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20 Day Average Volume

The 20 Day Average Volume is the average daily trading volume over the last 20 trading days.

Volume is a useful item in many ways. For one, part of trading is being able to get in and out of a stock easily. If the volume is too light, in absolute terms or for a relatively large position, it could be difficult to execute a trade. This is also useful to know when comparing a stock's daily volume (which can be found on a ticker's hover-quote) to that of its average volume. A rising stock on above average volume is typically a bullish sign whereas a declining stock on above average volume is typically bearish. As they say, 'price follows volume'. The 20 day average establishes this baseline.

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(F1) EPS Est. Wkly Chg

The (F1) EPS Estimate Weekly Change calculates the percentage change in the consensus earnings estimate for the current year (F1) over the last week.

Earnings estimate revisions are the most important factor influencing stocks prices. It's an integral part of the Zacks Rank and a critical part in effective stock evaluation. If a stock's EPS consensus estimate is $ now vs. $ the week before, that will be reflected as a 10% change. If, on the other hand, it went from $ to 90 cents, that would be a % change in the consensus estimate revision.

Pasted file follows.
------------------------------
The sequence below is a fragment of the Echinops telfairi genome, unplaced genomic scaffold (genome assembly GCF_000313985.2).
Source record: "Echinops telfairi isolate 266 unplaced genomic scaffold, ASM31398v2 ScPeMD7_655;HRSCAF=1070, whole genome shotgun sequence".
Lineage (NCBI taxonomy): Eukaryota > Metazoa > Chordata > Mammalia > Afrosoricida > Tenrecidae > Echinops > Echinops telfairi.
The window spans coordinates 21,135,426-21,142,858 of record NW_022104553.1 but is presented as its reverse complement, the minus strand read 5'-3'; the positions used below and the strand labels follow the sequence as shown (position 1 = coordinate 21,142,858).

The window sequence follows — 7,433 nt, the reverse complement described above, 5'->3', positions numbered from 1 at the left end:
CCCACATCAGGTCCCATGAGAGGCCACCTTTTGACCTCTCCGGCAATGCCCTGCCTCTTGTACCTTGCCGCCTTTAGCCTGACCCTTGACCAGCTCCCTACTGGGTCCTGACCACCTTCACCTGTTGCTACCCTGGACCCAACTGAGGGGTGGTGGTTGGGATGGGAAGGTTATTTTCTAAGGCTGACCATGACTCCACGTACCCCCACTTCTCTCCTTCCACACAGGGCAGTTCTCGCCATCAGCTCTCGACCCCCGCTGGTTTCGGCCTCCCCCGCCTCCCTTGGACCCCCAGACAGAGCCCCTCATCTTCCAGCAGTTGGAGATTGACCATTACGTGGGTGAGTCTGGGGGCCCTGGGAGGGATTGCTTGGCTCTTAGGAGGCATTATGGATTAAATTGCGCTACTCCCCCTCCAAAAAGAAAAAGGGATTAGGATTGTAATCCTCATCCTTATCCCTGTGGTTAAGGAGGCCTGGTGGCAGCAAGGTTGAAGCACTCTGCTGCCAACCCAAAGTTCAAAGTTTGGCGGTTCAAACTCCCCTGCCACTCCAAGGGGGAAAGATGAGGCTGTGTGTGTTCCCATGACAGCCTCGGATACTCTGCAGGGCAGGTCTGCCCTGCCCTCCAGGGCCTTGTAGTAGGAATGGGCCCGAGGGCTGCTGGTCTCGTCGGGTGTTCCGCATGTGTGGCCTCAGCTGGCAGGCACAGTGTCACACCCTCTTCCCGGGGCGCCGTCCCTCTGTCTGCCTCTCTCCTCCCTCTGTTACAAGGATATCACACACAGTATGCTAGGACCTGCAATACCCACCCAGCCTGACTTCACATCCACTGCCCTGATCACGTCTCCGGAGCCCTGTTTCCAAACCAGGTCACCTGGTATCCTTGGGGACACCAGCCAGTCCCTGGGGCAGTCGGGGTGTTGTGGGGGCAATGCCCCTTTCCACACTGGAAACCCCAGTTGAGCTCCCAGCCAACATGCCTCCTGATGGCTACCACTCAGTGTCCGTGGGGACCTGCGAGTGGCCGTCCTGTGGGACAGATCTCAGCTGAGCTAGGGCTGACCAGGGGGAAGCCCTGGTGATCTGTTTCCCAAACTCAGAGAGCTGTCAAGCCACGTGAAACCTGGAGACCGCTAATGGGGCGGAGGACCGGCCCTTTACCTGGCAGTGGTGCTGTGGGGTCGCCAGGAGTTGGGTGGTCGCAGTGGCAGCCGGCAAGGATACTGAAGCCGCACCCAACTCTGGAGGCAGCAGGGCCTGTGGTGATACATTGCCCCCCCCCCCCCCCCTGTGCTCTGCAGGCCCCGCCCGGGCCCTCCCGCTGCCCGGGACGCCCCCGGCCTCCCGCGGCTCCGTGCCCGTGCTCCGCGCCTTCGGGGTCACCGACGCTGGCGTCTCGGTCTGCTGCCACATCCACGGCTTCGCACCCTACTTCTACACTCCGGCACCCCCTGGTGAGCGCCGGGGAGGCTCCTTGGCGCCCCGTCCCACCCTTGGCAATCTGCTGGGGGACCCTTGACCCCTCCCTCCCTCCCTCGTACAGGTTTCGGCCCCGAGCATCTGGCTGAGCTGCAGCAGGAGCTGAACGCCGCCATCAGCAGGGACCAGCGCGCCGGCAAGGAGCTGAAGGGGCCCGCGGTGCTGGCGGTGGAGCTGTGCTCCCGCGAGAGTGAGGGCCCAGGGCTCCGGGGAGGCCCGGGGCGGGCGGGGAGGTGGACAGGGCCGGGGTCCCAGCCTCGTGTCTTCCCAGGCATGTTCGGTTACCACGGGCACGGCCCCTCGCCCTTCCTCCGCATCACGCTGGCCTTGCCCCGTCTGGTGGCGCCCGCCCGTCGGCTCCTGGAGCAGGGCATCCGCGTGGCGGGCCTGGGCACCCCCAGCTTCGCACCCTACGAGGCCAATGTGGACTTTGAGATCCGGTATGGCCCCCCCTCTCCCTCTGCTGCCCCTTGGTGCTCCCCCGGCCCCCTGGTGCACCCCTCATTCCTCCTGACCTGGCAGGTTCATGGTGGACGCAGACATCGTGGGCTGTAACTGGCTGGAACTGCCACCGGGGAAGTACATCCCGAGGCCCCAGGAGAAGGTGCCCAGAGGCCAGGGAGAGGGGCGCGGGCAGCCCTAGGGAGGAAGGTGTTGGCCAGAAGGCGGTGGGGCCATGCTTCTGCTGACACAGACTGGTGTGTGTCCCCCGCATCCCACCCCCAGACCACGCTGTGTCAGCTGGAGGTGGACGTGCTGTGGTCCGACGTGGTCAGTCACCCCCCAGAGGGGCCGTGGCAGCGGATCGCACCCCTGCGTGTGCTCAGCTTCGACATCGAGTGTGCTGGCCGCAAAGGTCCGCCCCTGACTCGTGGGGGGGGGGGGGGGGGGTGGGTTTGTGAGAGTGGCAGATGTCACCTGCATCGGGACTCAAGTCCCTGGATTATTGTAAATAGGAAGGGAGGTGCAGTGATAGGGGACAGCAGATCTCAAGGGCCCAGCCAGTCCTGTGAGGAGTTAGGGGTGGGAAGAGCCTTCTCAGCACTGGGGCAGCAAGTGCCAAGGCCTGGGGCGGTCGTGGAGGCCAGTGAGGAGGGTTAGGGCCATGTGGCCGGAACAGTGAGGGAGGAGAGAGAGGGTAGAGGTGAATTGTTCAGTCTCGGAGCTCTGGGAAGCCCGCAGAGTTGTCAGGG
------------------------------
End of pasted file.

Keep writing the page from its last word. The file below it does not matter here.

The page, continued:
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(F1) EPS Est. Mthly Chg

The (F1) EPS Estimate Monthly Change calculates the percentage change in the consensus earnings estimate for the current year (F1) over the last 4 weeks.

Seeing a stock's EPS change over 1 week is important. But, it's made even more meaningful when looking at the longer-term 4 week percent change. And, of course, the 4 week change helps put the 1 week change into context.